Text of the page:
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Interview: Jenna Winterberg and Michelle Nguyen

Editors of Gothic & Lolita Bible


Michelle Nguyen and Jenna Winterberg, Editors of Gothic & Lolita Bible

Michelle Nguyen and Jenna Winterberg


With their frilly and lacy frocks and eye-catching style, devotees of Gothic and Lolita fashion have been making the scene on the streets of Tokyo for years. But recently, this stylish subculture has taken root in America as more and more girls are discovering its beauty, romance and mystery. The roots of this fashion revolution can be found in the pages of Gothic and Lolita Bible.

Too pretty and collectible to be a mere magazine and too timely to be a just a book, Gothic & Lolita Bible is a "mook," a hybrid of both. TokyoPop has imported Gothic & Lolita Bible to American shores, and produced the first English edition of this influential publication, which made its debut in February 2008. To learn more about this fashion phenomenon, I spoke with Gothic & Lolita Bible Editor-in-Chief Jenna Winterberg and Coordinating Editor Michelle Nguyen to learn more about what makes this Japanese trend so appealing to Western fashionistas, and their plans for the Gothic and Lolita style invasion.

Q: It's great to see the American version of Gothic & Lolita Bible debut this month. But for those readers who might not be familiar with it, can you explain what the Gothic & Lolita Bible is?

Jenna Winterberg: Gothic & Lolita Bible is a magazine-book hybrid (or “mook”) that first debuted in Japan, and it’s dedicated to two related forms of Japanese street fashion, Gothic and Lolita. Most people recognize Gothic & Lolita Bible as THE source for information on Lolita fashion. It not only tracks the trends but also influences them with its coverage.

Q: When was it first published in Japan, and who were creators of this magazine and this style?

Michelle Nguyen: This magazine was first made as a spin-off of the popular KERA magazine, which focused on all street fashion in Japan. Thanks to the establishment of major brands for Lolita, the style grew so popular that it merited its own mook. Both publications are published by the same parent company, INDEX Communications.

Music artists such as Mana of the band Malice Mizer (who first suggested the idea of creating the G&LB) and singer-songwriter Kana further supported Gothic & Lolita Bible and Lolita style itself. They often would wear Lolita or Gothic clothing in their performances, which helped spread the awareness of the fashion. Also of note: Takemoto Novala is an author who wrote many essays on the proper behavior and attitudes of “young maidens,” inspiring many people to become interested in Lolita lifestyle, in addition to the fashion.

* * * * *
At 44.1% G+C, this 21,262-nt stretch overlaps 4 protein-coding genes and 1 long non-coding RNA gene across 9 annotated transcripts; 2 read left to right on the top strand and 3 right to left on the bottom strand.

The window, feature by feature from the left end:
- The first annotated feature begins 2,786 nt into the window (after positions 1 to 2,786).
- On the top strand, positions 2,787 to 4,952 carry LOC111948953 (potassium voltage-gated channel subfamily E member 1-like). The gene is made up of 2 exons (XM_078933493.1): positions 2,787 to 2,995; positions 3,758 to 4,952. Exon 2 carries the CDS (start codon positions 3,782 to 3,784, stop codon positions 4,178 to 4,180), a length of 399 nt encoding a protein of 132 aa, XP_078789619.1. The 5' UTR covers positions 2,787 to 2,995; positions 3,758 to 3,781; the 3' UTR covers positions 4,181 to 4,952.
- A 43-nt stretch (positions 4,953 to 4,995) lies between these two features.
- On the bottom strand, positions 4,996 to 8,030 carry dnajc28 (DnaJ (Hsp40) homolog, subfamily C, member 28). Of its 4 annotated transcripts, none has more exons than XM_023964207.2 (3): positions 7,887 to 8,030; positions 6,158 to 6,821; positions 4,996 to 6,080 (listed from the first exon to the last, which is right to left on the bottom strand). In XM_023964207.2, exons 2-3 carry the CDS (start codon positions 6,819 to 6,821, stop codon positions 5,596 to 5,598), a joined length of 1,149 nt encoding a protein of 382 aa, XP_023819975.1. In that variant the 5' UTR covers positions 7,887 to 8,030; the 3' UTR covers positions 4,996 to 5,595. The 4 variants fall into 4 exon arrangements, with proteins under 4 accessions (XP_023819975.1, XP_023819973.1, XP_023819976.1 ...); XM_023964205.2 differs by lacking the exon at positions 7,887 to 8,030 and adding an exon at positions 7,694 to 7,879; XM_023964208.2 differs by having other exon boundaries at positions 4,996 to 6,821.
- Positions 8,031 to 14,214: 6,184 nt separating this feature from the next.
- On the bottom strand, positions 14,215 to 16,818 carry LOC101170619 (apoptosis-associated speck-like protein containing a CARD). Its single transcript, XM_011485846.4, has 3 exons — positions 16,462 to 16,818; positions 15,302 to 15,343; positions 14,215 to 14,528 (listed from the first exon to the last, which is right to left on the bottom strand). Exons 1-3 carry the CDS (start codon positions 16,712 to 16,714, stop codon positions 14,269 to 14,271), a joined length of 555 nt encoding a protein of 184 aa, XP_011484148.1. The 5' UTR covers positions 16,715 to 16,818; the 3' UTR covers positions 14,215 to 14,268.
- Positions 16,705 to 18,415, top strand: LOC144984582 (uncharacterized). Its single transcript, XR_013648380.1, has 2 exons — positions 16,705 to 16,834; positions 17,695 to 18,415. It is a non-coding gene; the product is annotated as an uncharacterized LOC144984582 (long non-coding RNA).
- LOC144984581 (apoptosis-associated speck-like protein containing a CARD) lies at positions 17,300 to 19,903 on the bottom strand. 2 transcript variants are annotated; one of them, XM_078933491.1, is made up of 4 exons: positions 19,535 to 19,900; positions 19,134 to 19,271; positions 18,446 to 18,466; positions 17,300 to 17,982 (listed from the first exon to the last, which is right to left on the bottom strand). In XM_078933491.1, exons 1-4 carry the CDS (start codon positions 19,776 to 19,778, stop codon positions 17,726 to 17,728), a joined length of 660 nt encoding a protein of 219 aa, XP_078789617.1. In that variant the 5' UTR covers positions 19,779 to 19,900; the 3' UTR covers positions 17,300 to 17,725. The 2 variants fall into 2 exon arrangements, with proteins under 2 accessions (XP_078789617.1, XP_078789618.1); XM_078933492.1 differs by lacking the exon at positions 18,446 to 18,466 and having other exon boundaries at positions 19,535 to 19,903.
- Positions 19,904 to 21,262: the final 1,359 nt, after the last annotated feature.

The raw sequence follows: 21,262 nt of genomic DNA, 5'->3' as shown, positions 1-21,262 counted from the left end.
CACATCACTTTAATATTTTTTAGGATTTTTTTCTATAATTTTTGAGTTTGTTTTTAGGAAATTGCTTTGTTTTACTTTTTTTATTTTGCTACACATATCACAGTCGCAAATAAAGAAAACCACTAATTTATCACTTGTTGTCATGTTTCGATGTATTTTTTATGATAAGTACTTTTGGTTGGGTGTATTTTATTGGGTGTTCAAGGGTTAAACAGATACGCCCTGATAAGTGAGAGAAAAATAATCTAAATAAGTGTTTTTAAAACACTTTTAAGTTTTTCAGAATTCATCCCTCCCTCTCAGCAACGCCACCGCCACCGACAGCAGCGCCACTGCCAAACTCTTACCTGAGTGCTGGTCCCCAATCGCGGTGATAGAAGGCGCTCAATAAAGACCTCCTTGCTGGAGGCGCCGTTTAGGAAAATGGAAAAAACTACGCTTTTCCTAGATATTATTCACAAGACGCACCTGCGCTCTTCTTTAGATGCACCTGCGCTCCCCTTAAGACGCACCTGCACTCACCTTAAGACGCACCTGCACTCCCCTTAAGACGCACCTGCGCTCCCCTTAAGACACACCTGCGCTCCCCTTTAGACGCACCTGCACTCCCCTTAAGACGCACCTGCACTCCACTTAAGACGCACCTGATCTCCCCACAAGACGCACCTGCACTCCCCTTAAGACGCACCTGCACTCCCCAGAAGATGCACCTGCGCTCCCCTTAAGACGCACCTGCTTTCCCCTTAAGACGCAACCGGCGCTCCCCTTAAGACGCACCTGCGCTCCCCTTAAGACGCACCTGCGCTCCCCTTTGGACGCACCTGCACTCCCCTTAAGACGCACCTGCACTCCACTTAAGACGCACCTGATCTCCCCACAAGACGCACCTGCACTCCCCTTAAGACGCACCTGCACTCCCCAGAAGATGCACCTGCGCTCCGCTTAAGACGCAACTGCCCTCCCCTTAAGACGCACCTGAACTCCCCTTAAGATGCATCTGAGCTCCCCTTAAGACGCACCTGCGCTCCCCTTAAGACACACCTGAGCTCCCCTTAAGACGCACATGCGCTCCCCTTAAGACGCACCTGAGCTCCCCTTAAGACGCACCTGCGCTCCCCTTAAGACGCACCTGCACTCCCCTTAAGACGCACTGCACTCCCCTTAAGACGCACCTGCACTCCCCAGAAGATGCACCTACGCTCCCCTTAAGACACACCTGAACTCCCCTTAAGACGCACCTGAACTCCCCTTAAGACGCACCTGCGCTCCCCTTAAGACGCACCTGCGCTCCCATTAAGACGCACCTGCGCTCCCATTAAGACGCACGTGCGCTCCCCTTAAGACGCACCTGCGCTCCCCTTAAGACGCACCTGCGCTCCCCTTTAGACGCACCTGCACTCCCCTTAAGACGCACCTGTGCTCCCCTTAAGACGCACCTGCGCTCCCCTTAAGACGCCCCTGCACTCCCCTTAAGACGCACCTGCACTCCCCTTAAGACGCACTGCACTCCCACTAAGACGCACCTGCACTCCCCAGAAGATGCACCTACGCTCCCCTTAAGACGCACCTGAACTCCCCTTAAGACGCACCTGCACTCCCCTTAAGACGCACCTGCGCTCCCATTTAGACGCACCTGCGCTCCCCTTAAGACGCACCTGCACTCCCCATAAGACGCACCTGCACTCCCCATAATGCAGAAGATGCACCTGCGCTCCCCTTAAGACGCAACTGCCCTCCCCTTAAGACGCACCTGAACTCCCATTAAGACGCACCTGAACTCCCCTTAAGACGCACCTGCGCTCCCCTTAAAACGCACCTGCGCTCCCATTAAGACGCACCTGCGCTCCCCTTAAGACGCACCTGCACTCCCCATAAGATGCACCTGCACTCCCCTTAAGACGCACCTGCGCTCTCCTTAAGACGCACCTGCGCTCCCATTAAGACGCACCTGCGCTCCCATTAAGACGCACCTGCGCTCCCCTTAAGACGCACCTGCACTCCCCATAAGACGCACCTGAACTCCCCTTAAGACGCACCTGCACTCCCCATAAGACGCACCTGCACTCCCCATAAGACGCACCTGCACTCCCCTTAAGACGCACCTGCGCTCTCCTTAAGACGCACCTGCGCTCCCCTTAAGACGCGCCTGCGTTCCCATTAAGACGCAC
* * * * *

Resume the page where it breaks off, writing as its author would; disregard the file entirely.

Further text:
Lolita clothing is by nature very conservative; perhaps as a reaction to the modern image of sexy and powerful women, Lolita instead showcases an innocent and modest look.

Q: In your editors’ intro, you make a distinction that it's Gothic AND Lolita Bible, not "Gothic Lolita" – can you explain?

Jenna: Well, there are two types of fashion featured in Gothic & Lolita Bible. They’re related because both are street fashion from Japan, and both have a Victorian base. The Gothic fashion the name refers to is not equivalent to American Goth, rather it’s a Gothic aesthetic reminiscent of what one might find in Victorian horror novels.

Lolita is the more popular of the two fashions, and about 80% of our mook (and the Japanese version, as well) is dedicated to that fashion. Nearly all Lolita is based upon the bell shape of the skirt and the inclusion of a lot of frills (ruffles, lace, and bows), but there are a lot of subcategories of Lolita, including Gothic Lolita (which uses darker fabrics, darker makeup, and the like), Sweet Lolita (which includes motifs like animals and sweets), Country Lolita (which often incorporates gingham and fruits, and which some say is a sub-category of Sweet Lolita), Punk Lolita (which is edgier and often includes tartan plaids, buckles, and elements of that nature), Casual Lolita (which might pair a twin set or a cute hoodie with a traditional Lolita-style skirt), and more. So, the mook isn’t just dedicated to one subtype of Lolita, it covers all Lolita, and a little bit of Gothic, too!

Q: In your opinion, what is the biggest misconception about Gothic and Lolita fashions and lifestyle?

Michelle: People take one look at the word “Lolita” and assume that the fashion has a sexual undertone, as is true of the novel of the same name by Vladimir Nabokov. However, Lolita is inspired by clothing from the Rococo and Victorian era, and it emphasizes modesty and cuteness rather than sexuality.

Also, people tend to think “Gothic Lolita” is the only category of Lolita, when in fact there are many other facets of the fashion, such as Sweet Lolita, Classic Lolita, and Punk Lolita, to name just a few.

Q: What do you think is the appeal of the Gothic and Lolita fashion to American audiences? What type of girl is most interested in this style?

Jenna: I think it appeals to different people for different reasons. A lot of the feedback that I get is that girls like it because it’s very feminine and frilly, and you feel like a princess when you dress in Lolita. I also hear a lot that it’s nice to cover up; Lolita fashion is very modest in its traditional form, so you’re not bearing your shoulders or your belly or your thighs, or much skin at all, really! And it’s a nice change, what with how revealing a lot of trendy fashions have become.

Those most interested in the style tend to be high-school and college age, but there are definitely younger girls and older women who are attracted to the fashion, as well—anyone who thinks the clothes are cute and wants to feel pretty herself!

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